When creating a new bathroom the focus of attention goes on choosing the style of bath, shower and washbasin. When it comes to toilets the many options available are not widely known. To help you pick the most appropriate style of loo for your bathroom we have made a guide to the various types and style of toilet available from bathroom showrooms and websites.
Low Level Toilets
A traditional style toilet, the low level loo is where the cistern is fitted on the wall separate to the pan and connected to the pan by a pipe. This flush pipe is usually chrome (or sometimes Nickel) and this, often with a wooden style seat, helps produce a Victorian or Edwardian style. A low level toilet will also have a lever flush handle usually in a white ceramic. They are one of the best ways to add a touch of quality and flair to a bathroom on a modest budget. See the Old England Colchester Low Level Toilet
High Level Toilets
These will be more expensive than a ‘low level’ loo. They also require a larger room and higher ceiling than a standard bathroom if they are to avoid looking out-of-place.
The key features of this style are a high level cistern flushed using a pull chain. The elegance of the unit comes from the chrome or nickel flush pipe, the brackets supporting the cistern, the metal chain with ceramic pull and of course the authentic traditional look. There are some classic examples in the ‘old England’ range.
Concealed, back-to-wall toilets
This means that the cistern is hidden behind a wall or vanity unit. It can only be used with wall hung or back-to-wall style toilets and is well worth considering if you want to create a very minimalist look to your bathroom. The one downside to this toilet type – and it is a massive downside – is that maintenance is extremely difficult given that access is severely restricted. It works well in a modern bathroom where you are trying to conceal pipework or where there is restricted space like an ensuite or cloakroom.
Close Coupled Toilets
This is one of the most popular styles of toilet and and adapts well to either a traditional or modern style bathroom. The key feature of a close coupled toilet is the that the cistern sits on the pan with the pan attached to the floor and the cistern to the wall. This hides pipework and makes it easier to clean. It can also have a variety of flushing mechanisms such as a dual flush button sitting on top of the cistern or a traditional handle flush.
The style works well in large or small bathrooms (or cloakrooms) and will easily match up with most types of bath and wash basins. For the Palladio Close Couple Toilet (picture) click here.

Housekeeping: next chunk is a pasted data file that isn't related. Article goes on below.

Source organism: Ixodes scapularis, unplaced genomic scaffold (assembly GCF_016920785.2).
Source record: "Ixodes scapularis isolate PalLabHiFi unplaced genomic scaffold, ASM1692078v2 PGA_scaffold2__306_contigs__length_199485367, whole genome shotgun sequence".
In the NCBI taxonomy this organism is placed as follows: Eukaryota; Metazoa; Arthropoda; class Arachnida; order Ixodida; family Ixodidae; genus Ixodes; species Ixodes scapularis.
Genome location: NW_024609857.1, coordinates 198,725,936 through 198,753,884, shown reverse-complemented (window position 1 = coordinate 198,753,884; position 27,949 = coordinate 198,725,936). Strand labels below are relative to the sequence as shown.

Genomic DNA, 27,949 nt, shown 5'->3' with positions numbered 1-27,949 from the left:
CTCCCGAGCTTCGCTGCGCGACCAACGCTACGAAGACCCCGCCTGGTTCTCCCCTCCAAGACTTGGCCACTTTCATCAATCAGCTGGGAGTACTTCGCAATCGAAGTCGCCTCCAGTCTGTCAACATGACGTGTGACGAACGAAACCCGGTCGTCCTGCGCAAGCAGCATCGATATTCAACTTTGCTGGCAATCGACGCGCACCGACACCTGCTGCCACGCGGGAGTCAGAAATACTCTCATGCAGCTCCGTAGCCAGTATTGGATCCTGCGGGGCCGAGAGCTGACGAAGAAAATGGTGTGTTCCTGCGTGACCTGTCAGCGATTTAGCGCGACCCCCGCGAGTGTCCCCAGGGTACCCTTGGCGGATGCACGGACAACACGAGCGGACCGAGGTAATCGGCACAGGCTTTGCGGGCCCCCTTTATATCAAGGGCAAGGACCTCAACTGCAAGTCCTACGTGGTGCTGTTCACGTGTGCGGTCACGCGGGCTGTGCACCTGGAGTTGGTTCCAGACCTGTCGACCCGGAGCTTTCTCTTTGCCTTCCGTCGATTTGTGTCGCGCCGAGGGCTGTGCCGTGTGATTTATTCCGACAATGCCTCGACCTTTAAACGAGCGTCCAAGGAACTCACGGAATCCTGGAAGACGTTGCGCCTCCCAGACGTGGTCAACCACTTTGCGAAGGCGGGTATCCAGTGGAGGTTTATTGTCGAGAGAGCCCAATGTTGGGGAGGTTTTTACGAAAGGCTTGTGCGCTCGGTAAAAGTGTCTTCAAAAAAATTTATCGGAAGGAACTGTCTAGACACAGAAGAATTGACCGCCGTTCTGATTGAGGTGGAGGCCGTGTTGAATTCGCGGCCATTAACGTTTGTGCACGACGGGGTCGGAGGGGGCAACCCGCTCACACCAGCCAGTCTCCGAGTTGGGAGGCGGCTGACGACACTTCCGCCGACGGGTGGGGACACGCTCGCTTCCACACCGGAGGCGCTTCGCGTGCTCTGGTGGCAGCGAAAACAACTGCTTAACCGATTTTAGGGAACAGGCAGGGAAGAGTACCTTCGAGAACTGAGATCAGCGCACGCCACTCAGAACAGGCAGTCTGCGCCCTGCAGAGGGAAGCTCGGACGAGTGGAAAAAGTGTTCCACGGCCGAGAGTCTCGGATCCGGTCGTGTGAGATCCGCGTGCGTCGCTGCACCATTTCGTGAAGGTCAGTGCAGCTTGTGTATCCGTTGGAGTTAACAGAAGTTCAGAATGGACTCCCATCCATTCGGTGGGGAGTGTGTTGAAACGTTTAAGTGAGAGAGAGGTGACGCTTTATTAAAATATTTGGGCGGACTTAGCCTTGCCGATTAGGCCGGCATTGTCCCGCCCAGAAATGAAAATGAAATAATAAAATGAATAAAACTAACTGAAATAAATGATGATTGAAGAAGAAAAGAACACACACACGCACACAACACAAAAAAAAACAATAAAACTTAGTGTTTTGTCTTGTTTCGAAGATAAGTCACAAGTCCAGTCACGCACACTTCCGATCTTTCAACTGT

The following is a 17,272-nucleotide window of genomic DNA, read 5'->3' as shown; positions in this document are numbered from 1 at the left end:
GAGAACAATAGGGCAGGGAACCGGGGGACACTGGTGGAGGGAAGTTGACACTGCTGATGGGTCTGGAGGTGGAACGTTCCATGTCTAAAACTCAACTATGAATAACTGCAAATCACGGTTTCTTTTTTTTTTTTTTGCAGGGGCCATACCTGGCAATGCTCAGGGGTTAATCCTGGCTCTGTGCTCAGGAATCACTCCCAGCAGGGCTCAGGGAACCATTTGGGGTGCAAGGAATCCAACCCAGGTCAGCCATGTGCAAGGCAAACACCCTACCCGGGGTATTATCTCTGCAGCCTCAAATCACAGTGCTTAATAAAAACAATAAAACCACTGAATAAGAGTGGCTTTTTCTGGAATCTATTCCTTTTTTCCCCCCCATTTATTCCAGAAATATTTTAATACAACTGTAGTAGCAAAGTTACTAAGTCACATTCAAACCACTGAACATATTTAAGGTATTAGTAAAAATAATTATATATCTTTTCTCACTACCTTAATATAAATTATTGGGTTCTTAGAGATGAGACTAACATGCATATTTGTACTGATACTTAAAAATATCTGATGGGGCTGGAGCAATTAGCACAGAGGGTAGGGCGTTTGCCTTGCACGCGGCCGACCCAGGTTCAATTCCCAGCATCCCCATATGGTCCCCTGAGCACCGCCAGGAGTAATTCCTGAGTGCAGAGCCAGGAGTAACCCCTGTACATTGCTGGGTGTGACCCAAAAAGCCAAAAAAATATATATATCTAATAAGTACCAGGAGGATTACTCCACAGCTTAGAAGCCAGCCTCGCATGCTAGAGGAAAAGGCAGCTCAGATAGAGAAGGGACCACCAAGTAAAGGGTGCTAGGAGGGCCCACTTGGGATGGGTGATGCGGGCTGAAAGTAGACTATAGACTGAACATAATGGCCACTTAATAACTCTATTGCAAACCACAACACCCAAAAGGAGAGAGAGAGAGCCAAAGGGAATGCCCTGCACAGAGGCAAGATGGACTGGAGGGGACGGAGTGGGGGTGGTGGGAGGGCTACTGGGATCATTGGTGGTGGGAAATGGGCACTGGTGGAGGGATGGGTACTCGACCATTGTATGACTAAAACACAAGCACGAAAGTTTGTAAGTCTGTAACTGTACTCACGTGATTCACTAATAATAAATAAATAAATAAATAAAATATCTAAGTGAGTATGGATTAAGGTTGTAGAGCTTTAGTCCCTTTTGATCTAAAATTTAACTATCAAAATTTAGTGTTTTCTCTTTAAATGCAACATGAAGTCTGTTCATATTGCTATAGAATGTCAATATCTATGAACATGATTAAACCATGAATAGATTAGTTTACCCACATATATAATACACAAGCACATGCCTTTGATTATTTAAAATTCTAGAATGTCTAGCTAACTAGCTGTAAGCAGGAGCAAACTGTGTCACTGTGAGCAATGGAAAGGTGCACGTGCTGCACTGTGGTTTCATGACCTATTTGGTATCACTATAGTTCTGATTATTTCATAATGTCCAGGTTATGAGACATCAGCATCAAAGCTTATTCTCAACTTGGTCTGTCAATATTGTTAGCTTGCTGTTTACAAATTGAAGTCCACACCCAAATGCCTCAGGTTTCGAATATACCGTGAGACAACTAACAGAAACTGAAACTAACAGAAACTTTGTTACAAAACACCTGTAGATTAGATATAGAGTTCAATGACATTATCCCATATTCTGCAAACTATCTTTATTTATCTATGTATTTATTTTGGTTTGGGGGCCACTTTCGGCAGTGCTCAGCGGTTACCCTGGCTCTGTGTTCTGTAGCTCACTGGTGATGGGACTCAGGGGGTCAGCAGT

Wall Hung Toilets
These require supreme confidence in the strength of your bathroom’s walls and you’ll need to purchase a concealed cistern and wall frame separately. Generally wall hung toilets create a contemporary look, especially if used with other minimalist bathroom units.
The loo appears to float above the floor which creates a sense of space and also aids cleaning. Because the pipes and cistern are concealed you will have to ensure there is some form of access during and after installation. Not suitable for all bathrooms.
The triangular shape may save some space in the corner of certain bathrooms or allow for better access. For this reason they are mostly used in small bathrooms, ensuites and cloakrooms.
They will have a close couple cistern usually with a top push button to flush and generally suit a contemporay style.
With a Comfort Raised toilet, the pan sits at a higher point than a standard toilet. This reduces the distance a person needs to lower themselves and thus easing use for the elderly or people with knee and back problems.
As this point we are slightly running out of ideas! As it’s name suggests, the short projection toilet doesn’t stick out from the wall as far as other loos making it ideal for a small bathroom, cloakroom or a ‘cupboard under-the-stairs’ toilet.
Other loos are available!
At Old Fashioned Bathrooms we sell variations of all the above, but there are some styles of toilet that don’t grace the floor of our Suffolk showroom. One of these is the ‘squat toilet’ which is still very common in Asia and some European countries. Some medical professionals claim that squatting promotes strength in the users legs – if you view this YouTube video on how to use a squat toilet you’ll find out everything you need to know about Asian toilets!
At the other end of the technology scale are Japans hi tech toilets (sometimes called ‘smart toilets’!) which include features such as lid and seat controls, flush strength, fake flush sounds, front and back bidets and air drying. These were in the news recently when Japan’s Sanitary Equipment Industry Association produced new pictogram symbols to help guide users – see the BBC’s article here.
Needless to say, there are no Japanese hi tech toilets for sale at Old Fashioned Bathrooms but if you are after traditional style toilets manufactured to the highest standards, then please view our range in the bathroom suites section here.